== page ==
- Also similar to the conditions of postsecondary education in 1959, today California's K12 education system is governed by a fragmented set of entities with overlapping roles that sometimes operate in conflict with one another, to the detriment of the educational services offered to students. In addition, fragmentation and isolation prevent K-12 and postsecondary education institutions from effectively aligning and reducing the obstacles students face as they transition from one education sector to another.
- California's K-12 system operates without a clear vision or direction, with the result that it is susceptible to constant and major change by policy-makers that impedes schools' ability to plan for and deliver an education that meets the needs of students.
- California's educational institutions are often too rigidly structured to accommodate the increasingly diverse needs of the state's students.
- The continued economic viability of the entire state depends on a high quality educational system that uses effective strategies to help learners achieve their educational potential and objectives, that responds to high priority public needs, and that continuously engages in efforts to envision the future learning needs of Californians for successful transition to the rapidly evolving world of the modern economy. Providing all students the opportunity to achieve their highest academic and skill potential will enable them to pursue greater economic prosperity over a lifetime, better serving both them and society.
In addition to the foregoing structural issues, there is increasing concern over the disparity in quality of the education that our children are receiving. California no longer has any racial or ethnic group that is a majority of the state's population, yet schools serving large concentrations of low-income students, as well as those serving large numbers of Blacks, Latinos, and Native Americans, disproportionately receive fewer of the resources that matter in a quality education, resulting in lower student achievement. In urban and rural schools, which serve these students in higher concentrations, researchers estimate that as many as half of high school seniors leave school without the skills they need to succeed in further education or the world of work. The implications at the personal and societal level are enormous.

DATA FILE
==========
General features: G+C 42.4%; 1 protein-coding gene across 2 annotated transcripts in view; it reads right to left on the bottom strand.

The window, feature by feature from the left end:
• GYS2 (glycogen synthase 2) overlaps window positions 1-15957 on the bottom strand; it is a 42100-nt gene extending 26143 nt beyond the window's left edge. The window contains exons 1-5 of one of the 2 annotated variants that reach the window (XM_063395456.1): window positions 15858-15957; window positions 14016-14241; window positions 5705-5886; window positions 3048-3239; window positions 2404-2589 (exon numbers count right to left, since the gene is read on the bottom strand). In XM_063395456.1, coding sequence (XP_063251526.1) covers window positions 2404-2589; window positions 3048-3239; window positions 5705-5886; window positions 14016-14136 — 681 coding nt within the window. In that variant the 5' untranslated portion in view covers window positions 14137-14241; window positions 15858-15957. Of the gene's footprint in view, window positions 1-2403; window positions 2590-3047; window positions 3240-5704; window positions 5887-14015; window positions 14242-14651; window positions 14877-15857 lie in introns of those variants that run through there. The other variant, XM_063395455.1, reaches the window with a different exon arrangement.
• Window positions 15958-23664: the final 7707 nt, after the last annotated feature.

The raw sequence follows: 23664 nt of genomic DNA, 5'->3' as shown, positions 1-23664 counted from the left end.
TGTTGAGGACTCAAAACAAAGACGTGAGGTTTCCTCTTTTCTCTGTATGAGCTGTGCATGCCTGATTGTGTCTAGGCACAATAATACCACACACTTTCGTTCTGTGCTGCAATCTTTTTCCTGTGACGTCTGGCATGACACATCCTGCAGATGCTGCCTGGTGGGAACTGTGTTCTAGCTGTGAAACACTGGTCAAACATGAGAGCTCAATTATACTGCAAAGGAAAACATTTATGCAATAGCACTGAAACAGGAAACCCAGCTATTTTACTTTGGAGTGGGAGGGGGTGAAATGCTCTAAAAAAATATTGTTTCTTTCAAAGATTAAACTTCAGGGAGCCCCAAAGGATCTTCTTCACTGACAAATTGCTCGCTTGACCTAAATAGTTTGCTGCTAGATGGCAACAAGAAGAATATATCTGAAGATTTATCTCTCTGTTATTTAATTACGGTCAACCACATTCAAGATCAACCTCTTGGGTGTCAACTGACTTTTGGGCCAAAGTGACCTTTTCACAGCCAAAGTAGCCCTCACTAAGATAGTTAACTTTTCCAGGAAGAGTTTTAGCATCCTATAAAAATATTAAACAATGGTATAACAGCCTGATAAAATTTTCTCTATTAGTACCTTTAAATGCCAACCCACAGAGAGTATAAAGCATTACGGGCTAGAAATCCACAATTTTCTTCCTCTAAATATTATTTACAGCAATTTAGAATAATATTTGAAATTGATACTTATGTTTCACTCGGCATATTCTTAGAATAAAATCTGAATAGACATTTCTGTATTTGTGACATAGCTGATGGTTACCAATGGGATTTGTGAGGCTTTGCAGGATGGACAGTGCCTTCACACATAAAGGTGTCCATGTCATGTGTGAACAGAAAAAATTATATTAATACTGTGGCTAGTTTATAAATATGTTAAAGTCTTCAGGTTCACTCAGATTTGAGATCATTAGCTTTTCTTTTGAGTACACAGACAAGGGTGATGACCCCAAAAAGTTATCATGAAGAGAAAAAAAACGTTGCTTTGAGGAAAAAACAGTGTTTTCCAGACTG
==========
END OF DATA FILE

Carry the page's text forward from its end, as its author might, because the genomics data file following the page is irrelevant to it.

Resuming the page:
California's business community is increasingly concerned that California's low performance in state and national testing is occurring during a period in which students are required to have more substantial knowledge, and the ability to apply that knowledge, as well as more technical workplace skills in the post-industrial economy. One major newspaper recently stated, "the ranks of the working poor are also expanding and California is evolving, minute by minute, into a two-tiered society,"a statement supported by the following facts:
- Barely half of California 4th and 8th graders (52 percent in both cases) demonstrated even basic competence in mathematics as measured by the 2000 administration of the National Assessment of Educational Progress (NAEP), often cited as the nation's report card. Only 15 percent of 4th graders and 18 percent of 8th graders demonstrated proficiency in mathematics that year.
- NAEP scores from 1998, the most recent numbers available, reveal that 48 percent of 4th graders and 64 percent of 8th graders were basic readers, while fewer than one quarter of 4th and 8th graders were proficient or advanced readers.